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You want to hate the moral... but you can't
The hardest-working, most studious, most diligent, undaunted outcast of a student ignores the doubters and critics who say he doesn't have what it takes and that he'll never achieve his dream, ignores the party scene and hits the books, proud of the fact that he has to work hard for what he wants instead of having it handed to him like some annoying unjustified egomaniacs, never giving up no matter what they throw at him, and in the end... it doesn't work. How badly he wanted something and how hard he worked for it wasn't enough to get it. It sucks, it's disappointing, it makes you want to call it a Wall Banger and... it's completely realistic. Audiences hate it when Reality Ensues (that's my personal theory why readers hate, for example, Mansfield Park), but the fact is, a lot of people will go through exactly what Mike goes through and learn that the major you had your heart set on just isn't right for you (that's why it's so common for students to change their major in college). Pixar sacrificed the most emotionally satisfying resolution for realism, and you can't fault them for that... well, I can't, anyway.

This is no Toy Story 2 or 3, but it's no Cars 2, either. Mike and Sully are no Buzz and Woody, but they're still a great duo. It never made me cry, burst into laughter, or glow in the face of a heartwarming moment like you're used to from Pixar, so it's not their best, but it's no Cars or Brave. It's a great journey with a great climax and mostly great characters (ex. I love the Dean, I hate Oozma Kappa). I hope Mike got Sully's message that he should've learned, not that it's okay just to be okay, but that he is great, even if it's in different ways/at different things that he expected. I hope everyone gets the message, not that the supposedly-mediocre and supposedly-great are all equal, but that you can't always judge who's great by what's on the surface. Greatness is a good thing to strive for, but it doesn't come from heritage or appearance or popularity but from hard work, intelligence, and courage, and what you turn out to be great at may surprise YOU as much as it surprises others. That's the ultimate impression I got from this film, which isn't mind-blowingly awesome like other Pixar films but is still great to watch.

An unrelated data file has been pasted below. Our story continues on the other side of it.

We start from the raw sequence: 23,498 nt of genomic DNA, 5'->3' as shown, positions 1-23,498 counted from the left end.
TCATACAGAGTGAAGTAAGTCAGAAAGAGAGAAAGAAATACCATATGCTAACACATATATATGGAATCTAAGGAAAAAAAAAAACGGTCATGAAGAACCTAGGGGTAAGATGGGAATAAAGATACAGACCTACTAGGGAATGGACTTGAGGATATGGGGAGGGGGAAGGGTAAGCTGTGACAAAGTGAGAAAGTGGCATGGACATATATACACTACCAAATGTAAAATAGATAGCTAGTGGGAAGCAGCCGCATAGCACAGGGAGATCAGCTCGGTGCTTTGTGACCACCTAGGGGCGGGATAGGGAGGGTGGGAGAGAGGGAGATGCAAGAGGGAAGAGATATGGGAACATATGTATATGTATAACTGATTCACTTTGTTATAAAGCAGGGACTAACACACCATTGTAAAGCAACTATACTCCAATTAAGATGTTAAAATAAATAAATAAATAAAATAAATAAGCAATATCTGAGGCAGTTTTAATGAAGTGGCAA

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Mike and Sully are Schooled in Pixar's New Film
I'll say this first: Monsters University is no mind-blower like some of Pixar's other films (ie, Up, WALL-E, the Toy Story trilogy), but that does not mean it's not a good movie. Then again I've never seen a Pixar film that I didn't like (at worst, I think of Cars and Cars 2 as fine and fun if somewhat forgettable). Besides, as a film company who has the regular ups and downs, it's not fair to expect Pixar to churn out masterpieces every time they make a movie. Just good movies at least. And that is what MU is, a good light film that keeps the canon from its predecessor Monsters Inc intact if not expand on it and is especially relevant to anyone who is in college or has been to college. Mike and Sully's troubles in school for instance hit uncomfortably close to my own experiences in college as I'm sure they would for many others.

I liked that they didn't saddle Randall with some lame Freudian Excuse in this film. From the looks of it, Randall has always been something of a jerk (ie, he wants friends but only if they're cool); he just needed a little push towards his real Start Of Darkness, and that push only shows how petty he really is. I also like that I was wrong about Dean Hardscrabble being the Big Bad. In MI I never saw it coming that Waternoose was the real Big Bad and not Randall, but with Hardscrabble the opposite happened. In fact, I don't think there ever was a real Big Bad here (unless you consider the Roar Omega Roar fraternity, but all they did was bully and antagonize our heroes).

Apart from the whole "monster" concept, the story mirrors real life, and I like seeing that in a movie. The message delivered is encouraging while staying realistic and does not offer false hope. Plus, it shows us just how BadAss Mike and Sully really are when you put together their exploits in this film and the first film. The stuff of memoirs!

The short presented before the film, "The Blue Umbrella" is wonderful too. The concept is not new, but the story is sweet and simple, and the animation impressive. Say what you will about the feature, but you will never be disappointed by Pixar's shorts.

Anyway, you can either see this in theaters or wait for it to come out on DVD. Overall, I give it 4 out of 5.
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